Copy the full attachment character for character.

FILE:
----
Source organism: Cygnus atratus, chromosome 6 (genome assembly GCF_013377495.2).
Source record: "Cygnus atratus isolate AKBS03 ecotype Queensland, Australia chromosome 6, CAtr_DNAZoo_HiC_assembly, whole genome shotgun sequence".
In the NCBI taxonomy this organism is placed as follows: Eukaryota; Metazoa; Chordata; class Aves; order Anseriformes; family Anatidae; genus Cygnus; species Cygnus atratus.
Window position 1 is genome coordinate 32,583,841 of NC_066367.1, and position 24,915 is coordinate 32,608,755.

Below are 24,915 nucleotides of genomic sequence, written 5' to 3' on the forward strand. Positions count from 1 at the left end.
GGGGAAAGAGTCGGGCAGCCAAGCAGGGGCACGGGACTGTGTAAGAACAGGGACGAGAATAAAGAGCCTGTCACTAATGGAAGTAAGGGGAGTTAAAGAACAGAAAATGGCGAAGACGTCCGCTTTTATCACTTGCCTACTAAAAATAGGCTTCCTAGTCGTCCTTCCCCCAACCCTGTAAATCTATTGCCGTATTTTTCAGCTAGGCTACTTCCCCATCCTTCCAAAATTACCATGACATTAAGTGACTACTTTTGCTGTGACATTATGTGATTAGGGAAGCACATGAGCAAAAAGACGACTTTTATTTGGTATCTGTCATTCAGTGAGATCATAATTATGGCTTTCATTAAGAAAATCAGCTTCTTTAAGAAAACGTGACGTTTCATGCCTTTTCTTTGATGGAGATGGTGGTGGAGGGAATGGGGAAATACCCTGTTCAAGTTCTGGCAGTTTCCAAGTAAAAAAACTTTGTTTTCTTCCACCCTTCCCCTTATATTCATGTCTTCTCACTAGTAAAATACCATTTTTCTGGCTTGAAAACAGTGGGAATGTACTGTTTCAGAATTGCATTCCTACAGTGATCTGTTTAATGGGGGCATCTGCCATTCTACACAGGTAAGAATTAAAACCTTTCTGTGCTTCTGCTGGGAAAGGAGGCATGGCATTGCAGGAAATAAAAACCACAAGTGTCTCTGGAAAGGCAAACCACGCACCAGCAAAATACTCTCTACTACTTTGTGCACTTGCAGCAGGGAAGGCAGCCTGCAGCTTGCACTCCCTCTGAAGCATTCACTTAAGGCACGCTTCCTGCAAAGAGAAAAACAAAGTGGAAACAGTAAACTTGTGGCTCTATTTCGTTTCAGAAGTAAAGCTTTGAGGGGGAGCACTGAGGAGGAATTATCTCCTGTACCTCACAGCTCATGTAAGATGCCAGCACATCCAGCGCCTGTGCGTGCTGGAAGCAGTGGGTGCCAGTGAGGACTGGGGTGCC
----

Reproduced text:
Source organism: Cygnus atratus, chromosome 6 (genome assembly GCF_013377495.2).
Source record: "Cygnus atratus isolate AKBS03 ecotype Queensland, Australia chromosome 6, CAtr_DNAZoo_HiC_assembly, whole genome shotgun sequence".
In the NCBI taxonomy this organism is placed as follows: Eukaryota; Metazoa; Chordata; class Aves; order Anseriformes; family Anatidae; genus Cygnus; species Cygnus atratus.
Window position 1 is genome coordinate 32,583,841 of NC_066367.1, and position 24,915 is coordinate 32,608,755.

Below are 24,915 nucleotides of genomic sequence, written 5' to 3' on the forward strand. Positions count from 1 at the left end.
GGGGAAAGAGTCGGGCAGCCAAGCAGGGGCACGGGACTGTGTAAGAACAGGGACGAGAATAAAGAGCCTGTCACTAATGGAAGTAAGGGGAGTTAAAGAACAGAAAATGGCGAAGACGTCCGCTTTTATCACTTGCCTACTAAAAATAGGCTTCCTAGTCGTCCTTCCCCCAACCCTGTAAATCTATTGCCGTATTTTTCAGCTAGGCTACTTCCCCATCCTTCCAAAATTACCATGACATTAAGTGACTACTTTTGCTGTGACATTATGTGATTAGGGAAGCACATGAGCAAAAAGACGACTTTTATTTGGTATCTGTCATTCAGTGAGATCATAATTATGGCTTTCATTAAGAAAATCAGCTTCTTTAAGAAAACGTGACGTTTCATGCCTTTTCTTTGATGGAGATGGTGGTGGAGGGAATGGGGAAATACCCTGTTCAAGTTCTGGCAGTTTCCAAGTAAAAAAACTTTGTTTTCTTCCACCCTTCCCCTTATATTCATGTCTTCTCACTAGTAAAATACCATTTTTCTGGCTTGAAAACAGTGGGAATGTACTGTTTCAGAATTGCATTCCTACAGTGATCTGTTTAATGGGGGCATCTGCCATTCTACACAGGTAAGAATTAAAACCTTTCTGTGCTTCTGCTGGGAAAGGAGGCATGGCATTGCAGGAAATAAAAACCACAAGTGTCTCTGGAAAGGCAAACCACGCACCAGCAAAATACTCTCTACTACTTTGTGCACTTGCAGCAGGGAAGGCAGCCTGCAGCTTGCACTCCCTCTGAAGCATTCACTTAAGGCACGCTTCCTGCAAAGAGAAAAACAAAGTGGAAACAGTAAACTTGTGGCTCTATTTCGTTTCAGAAGTAAAGCTTTGAGGGGGAGCACTGAGGAGGAATTATCTCCTGTACCTCACAGCTCATGTAAGATGCCAGCACATCCAGCGCCTGTGCGTGCTGGAAGCAGTGGGTGCCAGTGAGGACTGGGGTGCC